I didn’t end up towing them all very far, in this next picture. That was hard work.
Turns out the fishermen would head out in their boat twice a day, just down the beach. Judah found the leftovers.
The colors were so amazing near sunset. I paddled out with Jo near the end of the day and loved how the color reflected off the water.
The next morning Lacey and K paddled off in the kayaks and some dolphins swam right near them.
Craig was able to paddle out to catch them on their return from feeding.
The last few spring breaks in Oregon have been kind of brutal: cold, rainy, and windy. The sun and warm water was an awesome treat. The water temperature ended up being what I would think of a summer lake feels like in Oregon. Not a mountain lake, but one in the valley.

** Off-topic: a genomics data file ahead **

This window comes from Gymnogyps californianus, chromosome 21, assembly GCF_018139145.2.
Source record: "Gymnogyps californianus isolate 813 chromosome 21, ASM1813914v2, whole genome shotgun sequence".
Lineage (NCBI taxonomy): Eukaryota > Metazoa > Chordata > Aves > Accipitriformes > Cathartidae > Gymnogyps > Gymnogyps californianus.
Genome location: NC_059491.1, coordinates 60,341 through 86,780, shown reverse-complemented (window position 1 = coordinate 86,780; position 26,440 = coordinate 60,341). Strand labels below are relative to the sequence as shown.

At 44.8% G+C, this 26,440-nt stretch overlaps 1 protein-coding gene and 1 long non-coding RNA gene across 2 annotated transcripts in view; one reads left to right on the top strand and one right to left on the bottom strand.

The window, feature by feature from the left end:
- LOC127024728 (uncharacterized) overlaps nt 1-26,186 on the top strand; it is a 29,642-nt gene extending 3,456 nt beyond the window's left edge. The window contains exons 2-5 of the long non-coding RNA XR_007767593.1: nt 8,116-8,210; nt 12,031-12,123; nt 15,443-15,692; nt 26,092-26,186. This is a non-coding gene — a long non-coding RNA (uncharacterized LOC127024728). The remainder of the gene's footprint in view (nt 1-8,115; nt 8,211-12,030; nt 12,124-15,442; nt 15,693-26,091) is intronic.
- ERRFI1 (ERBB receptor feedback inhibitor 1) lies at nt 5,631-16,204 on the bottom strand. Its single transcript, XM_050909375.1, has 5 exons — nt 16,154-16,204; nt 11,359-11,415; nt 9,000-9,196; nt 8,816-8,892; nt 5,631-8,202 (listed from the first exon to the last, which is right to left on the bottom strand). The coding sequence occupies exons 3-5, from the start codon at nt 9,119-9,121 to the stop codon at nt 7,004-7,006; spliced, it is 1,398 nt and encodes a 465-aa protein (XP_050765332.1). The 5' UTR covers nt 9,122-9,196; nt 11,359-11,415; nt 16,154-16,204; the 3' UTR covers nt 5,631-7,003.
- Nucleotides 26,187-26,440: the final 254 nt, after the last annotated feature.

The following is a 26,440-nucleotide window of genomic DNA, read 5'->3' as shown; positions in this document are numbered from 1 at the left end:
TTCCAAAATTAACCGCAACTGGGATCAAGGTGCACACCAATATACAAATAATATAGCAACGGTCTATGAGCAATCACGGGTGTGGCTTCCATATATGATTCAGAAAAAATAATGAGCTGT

A neighbor down the beach went out in a boat and caught a 35 lb. tuna. The seagulls were his friend.
Each day we ended up driving into Loreto in the afternoon to find a cheap dinner. One of the things I really enjoy about the buildings down here is the bright color. I’m a fan of vibrancy, and we landed right in the middle of it.
We had been told that Loreto was an easy place to find trinkets, not quite so pushy as down in Cabo. It was true, the town is pretty small and we could wander through the little shops where we challenged the kids to see who could get the best bargain on the trinkets they bought. Heidi chose this necklace below and I didn’t even look to see what was on it, other than the colors. Later I noticed the actual plant on it and it made me laugh.
Each evening was very mellow on the water and we would paddle and play until the sun was gone.
Almost all of us are in this photo, just missing Kena and K.